I feel I am myself again while I play guitar; I used to feel like that when I practiced Aikido. As I am writing, more than 18 years have passed since I started Aikido, almost 10 since I have opened my own course. I have an official instructor certificate and degrees from Japan. As an aikidoka I have more certifications than as a guitar player: I have never taken lessons, never studied music at all. But I have been playing guitar for almost 45 years (not all with the same intensity) and I feel naturally driven to it. Some criticize the lack of martial arts training at young age. I started at 36, actually. I have grown up with the guitar, I can’t say the same with martial arts (well, just Aikido).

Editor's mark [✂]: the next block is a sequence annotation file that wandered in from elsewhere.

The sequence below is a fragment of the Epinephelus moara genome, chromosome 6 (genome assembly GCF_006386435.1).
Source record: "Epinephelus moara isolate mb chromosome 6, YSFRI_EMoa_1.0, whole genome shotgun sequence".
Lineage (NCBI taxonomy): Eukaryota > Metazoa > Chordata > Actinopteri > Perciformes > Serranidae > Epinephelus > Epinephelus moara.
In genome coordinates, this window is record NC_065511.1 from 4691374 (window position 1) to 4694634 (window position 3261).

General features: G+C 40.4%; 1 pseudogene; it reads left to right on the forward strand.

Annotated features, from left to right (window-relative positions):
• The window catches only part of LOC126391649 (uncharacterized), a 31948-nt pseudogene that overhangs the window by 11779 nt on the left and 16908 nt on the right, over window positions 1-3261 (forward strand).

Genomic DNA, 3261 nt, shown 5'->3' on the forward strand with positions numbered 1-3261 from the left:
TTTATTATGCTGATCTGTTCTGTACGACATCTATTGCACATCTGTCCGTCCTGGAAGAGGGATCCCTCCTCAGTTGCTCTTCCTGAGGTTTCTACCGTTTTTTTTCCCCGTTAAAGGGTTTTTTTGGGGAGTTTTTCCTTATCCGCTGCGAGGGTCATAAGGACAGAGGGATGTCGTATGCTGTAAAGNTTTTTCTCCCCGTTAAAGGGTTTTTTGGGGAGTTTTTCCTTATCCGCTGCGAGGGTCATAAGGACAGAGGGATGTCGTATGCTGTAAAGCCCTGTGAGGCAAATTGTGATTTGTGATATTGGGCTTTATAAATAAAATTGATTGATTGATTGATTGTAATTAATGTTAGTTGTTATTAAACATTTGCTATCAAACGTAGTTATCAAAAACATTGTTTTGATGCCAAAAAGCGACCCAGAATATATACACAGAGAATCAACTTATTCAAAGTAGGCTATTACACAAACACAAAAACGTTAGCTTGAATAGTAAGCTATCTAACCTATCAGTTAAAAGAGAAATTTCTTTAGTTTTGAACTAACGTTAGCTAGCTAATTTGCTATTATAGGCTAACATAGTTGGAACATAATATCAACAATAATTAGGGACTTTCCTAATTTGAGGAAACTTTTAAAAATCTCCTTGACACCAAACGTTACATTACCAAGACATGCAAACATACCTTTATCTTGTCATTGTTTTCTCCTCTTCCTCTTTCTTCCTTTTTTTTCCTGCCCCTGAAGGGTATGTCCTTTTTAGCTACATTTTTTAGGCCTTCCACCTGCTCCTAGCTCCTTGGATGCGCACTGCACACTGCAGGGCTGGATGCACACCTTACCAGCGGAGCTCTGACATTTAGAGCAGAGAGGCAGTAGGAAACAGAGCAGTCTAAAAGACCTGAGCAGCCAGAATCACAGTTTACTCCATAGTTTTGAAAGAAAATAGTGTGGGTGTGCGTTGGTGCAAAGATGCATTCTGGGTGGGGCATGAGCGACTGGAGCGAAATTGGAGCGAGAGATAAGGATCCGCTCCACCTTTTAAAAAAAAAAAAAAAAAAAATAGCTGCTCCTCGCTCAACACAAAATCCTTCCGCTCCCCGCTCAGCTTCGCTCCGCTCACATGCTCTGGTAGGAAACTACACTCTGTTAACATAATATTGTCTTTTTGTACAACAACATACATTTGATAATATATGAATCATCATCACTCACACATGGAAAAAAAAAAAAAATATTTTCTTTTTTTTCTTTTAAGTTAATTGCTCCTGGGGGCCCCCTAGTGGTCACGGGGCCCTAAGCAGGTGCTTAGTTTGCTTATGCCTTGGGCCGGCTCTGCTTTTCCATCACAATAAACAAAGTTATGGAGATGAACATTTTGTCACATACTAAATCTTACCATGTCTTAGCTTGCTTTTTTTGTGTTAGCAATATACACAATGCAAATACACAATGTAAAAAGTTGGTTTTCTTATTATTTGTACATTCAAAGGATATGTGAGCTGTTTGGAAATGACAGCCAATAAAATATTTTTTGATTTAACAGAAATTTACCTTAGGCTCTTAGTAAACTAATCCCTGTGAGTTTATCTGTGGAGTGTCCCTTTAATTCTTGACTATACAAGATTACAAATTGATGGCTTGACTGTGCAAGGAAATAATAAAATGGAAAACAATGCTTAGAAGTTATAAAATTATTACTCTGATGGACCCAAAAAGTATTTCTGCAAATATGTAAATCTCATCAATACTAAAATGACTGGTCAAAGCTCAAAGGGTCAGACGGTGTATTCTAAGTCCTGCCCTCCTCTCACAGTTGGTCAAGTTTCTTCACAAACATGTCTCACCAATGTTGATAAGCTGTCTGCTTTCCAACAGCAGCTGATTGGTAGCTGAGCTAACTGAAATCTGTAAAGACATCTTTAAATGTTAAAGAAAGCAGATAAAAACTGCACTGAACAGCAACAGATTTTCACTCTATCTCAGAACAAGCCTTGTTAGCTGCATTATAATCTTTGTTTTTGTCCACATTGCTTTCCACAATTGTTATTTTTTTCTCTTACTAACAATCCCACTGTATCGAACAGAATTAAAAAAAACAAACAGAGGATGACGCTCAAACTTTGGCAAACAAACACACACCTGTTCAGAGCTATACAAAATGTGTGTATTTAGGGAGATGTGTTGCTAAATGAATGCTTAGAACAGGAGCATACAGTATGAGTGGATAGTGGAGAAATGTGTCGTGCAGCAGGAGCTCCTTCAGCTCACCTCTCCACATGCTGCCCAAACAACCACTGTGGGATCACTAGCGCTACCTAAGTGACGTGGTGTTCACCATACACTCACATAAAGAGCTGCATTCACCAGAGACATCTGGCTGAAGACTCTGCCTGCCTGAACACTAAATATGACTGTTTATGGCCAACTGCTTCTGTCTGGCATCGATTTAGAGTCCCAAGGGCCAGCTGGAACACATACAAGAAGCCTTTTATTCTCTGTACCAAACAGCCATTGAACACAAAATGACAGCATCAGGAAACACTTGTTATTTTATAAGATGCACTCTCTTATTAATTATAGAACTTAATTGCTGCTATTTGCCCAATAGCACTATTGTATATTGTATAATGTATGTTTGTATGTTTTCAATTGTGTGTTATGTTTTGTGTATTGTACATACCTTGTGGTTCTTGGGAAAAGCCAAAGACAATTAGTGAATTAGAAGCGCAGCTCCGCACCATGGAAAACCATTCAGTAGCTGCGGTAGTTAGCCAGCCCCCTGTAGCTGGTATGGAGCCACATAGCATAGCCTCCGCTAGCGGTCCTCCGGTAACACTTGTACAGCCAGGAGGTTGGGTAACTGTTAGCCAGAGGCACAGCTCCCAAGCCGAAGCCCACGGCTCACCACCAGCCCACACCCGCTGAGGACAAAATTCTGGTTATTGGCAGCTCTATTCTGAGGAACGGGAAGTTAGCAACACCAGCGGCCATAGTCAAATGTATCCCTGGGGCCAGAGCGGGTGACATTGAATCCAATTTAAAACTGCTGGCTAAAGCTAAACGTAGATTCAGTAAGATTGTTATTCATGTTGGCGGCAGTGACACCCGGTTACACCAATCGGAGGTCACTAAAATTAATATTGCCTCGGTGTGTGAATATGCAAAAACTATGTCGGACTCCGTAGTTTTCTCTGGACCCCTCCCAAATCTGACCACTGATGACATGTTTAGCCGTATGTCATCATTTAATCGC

I met Aikido right after I started working as research fellow at a University in Rome. At the time I was looking for something, I felt I was losing control somehow, someone prescribed me drugs I soon abandoned. Practice helped me a lot. I still played guitar, I actually never stopped, but I did it by myself, in my room, playing along the original tracks. In almost 20 years of Aikido practice I’ve seen a lot. Aikido is supposed to make people better, it is not about combat, nor about bragging about yourself or your technique. It is a form of Budo, a Japanese way of life that is supposed to promote humbleness, not showing off. But in today’s world this is not very popular. I keep seeing people posting their achievements on social websites, videos showing how good their technique is, all good looking people, at least on video, compete with each other in order to show how good they are on the mat. Aikido is not at all about looking good, posting self videos, bragging about your technique, let alone your looks! With time, this and other things like the rush to the next rank as soon as possible, have worked to make me feel estranged in the Aikido world. People that are supposed to promote a non-fighting art, fight with each other, work to gain other people’s turf, to win students from other teachers…. a complete nonsense. Or maybe it makes perfect sense in today’s world.